An article appeared in The New York Times last week in response to the growing threat of the new coronavirus strain. The piece quotes conservationists who say we should consider a total ban on the wildlife trade in order to stop future pandemics.
It’s believed that the latest coronavirus outbreak began at a wildlife market in Wuhan, China. Experts are now pointing to the pangolin, an endangered animal – and also the most trafficked animal in the world – as the likely source.
This is not the first time a coronavirus strain has crossed the species barrier and affected the human population. Most of us recall the SARS epidemic of 2003 – that was also a coronavirus which jumped to humans from an animal called the palm civet. And then there was the MERS epidemic of 2015 that originated in the Middle East – and came from camels.
Zoonotic diseases, or diseases that can leap from animals to humans, are not uncommon and they don’t always come from exotic animals. Many come from the animals we regularly farm and eat. The 1918 influenza pandemic, or the Spanish flu, infected more than 500 million people and killed between 40-50 million worldwide. It is now commonly believed that the disease originated in birds. When the H1N1 virus, the same strain that caused the Spanish flu, showed up again in 2009, it first emerged in pigs. Tuberculosis, mad cow disease, and pig MRSA also came from animals exploited for food.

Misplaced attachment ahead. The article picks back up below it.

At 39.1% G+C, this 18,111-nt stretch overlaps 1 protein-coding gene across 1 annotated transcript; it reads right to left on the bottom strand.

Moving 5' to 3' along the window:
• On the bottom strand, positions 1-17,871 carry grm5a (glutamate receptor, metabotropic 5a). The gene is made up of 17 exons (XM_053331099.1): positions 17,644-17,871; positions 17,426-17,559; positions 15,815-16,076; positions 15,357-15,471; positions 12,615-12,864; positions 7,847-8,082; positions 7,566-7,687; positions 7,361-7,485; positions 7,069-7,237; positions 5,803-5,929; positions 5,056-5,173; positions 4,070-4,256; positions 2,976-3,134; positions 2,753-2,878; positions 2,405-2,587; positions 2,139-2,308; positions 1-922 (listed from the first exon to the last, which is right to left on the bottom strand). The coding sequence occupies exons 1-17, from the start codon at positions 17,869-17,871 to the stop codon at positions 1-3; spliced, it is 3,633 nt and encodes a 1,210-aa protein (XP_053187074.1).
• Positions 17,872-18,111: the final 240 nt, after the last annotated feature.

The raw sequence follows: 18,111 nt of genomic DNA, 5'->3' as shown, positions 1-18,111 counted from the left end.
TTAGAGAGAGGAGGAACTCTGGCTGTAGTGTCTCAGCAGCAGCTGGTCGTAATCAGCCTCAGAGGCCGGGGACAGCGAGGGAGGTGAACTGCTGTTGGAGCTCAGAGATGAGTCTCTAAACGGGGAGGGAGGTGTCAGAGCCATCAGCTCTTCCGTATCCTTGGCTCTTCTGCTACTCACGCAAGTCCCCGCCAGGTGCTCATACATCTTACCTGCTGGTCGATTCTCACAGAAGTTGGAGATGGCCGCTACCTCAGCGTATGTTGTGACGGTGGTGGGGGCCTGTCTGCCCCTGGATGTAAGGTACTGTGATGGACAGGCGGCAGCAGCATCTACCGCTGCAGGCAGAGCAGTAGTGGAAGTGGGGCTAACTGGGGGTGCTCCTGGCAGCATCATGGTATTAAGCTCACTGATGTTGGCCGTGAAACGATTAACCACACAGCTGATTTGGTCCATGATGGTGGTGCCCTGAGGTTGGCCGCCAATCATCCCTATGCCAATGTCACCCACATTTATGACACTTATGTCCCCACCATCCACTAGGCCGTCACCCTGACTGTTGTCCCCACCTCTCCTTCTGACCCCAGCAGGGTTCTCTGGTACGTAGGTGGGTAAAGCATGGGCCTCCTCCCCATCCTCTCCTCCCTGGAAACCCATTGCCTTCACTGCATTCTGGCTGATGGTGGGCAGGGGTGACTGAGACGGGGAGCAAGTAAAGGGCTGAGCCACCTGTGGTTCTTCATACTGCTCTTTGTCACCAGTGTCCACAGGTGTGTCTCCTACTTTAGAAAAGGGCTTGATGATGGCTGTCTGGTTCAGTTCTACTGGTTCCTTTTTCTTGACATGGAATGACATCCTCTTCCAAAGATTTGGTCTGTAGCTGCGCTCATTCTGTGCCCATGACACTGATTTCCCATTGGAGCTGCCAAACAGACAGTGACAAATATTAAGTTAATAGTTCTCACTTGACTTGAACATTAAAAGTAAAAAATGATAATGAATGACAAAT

And the situation is only getting worse. Because, thanks to the advent of factory farming, billions of animals are routinely kept in crammed, filthy conditions that cause them extreme stress. This abhorrent practise creates the perfect breeding ground for new diseases to thrive. Add to that the fact that we regularly feed factory-farmed animals low-doses of antibiotics and we really have a recipe for disaster.
Scientists have been cautioning us about the dangers of all this for years, but their warnings have gone unheeded. And now it seems the proverbial chickens might just be coming home to roost.
The fact is the way we currently treat the animals we exploit and slaughter for food is not only cruel and unethical, it’s also really, really stupid. Nearly 80 percent of all antibiotics produced in the United States today are actually fed to animals on factory farms. So, behind every piece of bacon we fry up or chicken breast we grill lies the potential for the next great health crisis – or an illness such as antibiotic-resistant salmonella that can kill you.
Banning the wildlife trade is an excellent start to try and safeguard the health of Earth’s human population, but if we’re really serious about stopping zoonotic diseases from becoming global pandemics, we need to rethink what we eat and how we treat the animals we exploit for food. The clock is ticking and soon we’ll be out of time.